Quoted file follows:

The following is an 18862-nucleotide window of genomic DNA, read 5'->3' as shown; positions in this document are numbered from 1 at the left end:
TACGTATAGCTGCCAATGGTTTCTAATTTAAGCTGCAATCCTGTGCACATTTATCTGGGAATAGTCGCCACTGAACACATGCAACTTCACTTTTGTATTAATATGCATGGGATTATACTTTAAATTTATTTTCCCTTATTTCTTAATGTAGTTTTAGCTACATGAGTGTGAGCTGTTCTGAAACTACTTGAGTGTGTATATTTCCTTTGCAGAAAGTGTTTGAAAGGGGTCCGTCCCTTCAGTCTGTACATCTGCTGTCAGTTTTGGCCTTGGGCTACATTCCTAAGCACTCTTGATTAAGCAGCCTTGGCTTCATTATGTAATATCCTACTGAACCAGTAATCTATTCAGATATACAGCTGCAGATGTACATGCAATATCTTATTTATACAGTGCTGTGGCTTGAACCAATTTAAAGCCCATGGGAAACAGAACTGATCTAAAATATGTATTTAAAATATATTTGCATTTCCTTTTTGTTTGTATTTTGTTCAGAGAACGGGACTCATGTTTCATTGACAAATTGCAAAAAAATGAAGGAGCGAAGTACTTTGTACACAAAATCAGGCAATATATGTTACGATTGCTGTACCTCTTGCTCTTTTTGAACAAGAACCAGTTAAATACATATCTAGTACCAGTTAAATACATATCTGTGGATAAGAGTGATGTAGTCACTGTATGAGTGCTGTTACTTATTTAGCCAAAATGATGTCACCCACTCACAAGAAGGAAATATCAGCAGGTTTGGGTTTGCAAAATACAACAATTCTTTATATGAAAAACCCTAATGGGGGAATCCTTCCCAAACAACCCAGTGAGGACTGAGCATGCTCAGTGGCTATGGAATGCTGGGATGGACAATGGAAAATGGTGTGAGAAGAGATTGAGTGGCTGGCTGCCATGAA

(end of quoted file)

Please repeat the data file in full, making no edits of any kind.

The following is an 18862-nucleotide window of genomic DNA, read 5'->3' as shown; positions in this document are numbered from 1 at the left end:
TACGTATAGCTGCCAATGGTTTCTAATTTAAGCTGCAATCCTGTGCACATTTATCTGGGAATAGTCGCCACTGAACACATGCAACTTCACTTTTGTATTAATATGCATGGGATTATACTTTAAATTTATTTTCCCTTATTTCTTAATGTAGTTTTAGCTACATGAGTGTGAGCTGTTCTGAAACTACTTGAGTGTGTATATTTCCTTTGCAGAAAGTGTTTGAAAGGGGTCCGTCCCTTCAGTCTGTACATCTGCTGTCAGTTTTGGCCTTGGGCTACATTCCTAAGCACTCTTGATTAAGCAGCCTTGGCTTCATTATGTAATATCCTACTGAACCAGTAATCTATTCAGATATACAGCTGCAGATGTACATGCAATATCTTATTTATACAGTGCTGTGGCTTGAACCAATTTAAAGCCCATGGGAAACAGAACTGATCTAAAATATGTATTTAAAATATATTTGCATTTCCTTTTTGTTTGTATTTTGTTCAGAGAACGGGACTCATGTTTCATTGACAAATTGCAAAAAAATGAAGGAGCGAAGTACTTTGTACACAAAATCAGGCAATATATGTTACGATTGCTGTACCTCTTGCTCTTTTTGAACAAGAACCAGTTAAATACATATCTAGTACCAGTTAAATACATATCTGTGGATAAGAGTGATGTAGTCACTGTATGAGTGCTGTTACTTATTTAGCCAAAATGATGTCACCCACTCACAAGAAGGAAATATCAGCAGGTTTGGGTTTGCAAAATACAACAATTCTTTATATGAAAAACCCTAATGGGGGAATCCTTCCCAAACAACCCAGTGAGGACTGAGCATGCTCAGTGGCTATGGAATGCTGGGATGGACAATGGAAAATGGTGTGAGAAGAGATTGAGTGGCTGGCTGCCATGAA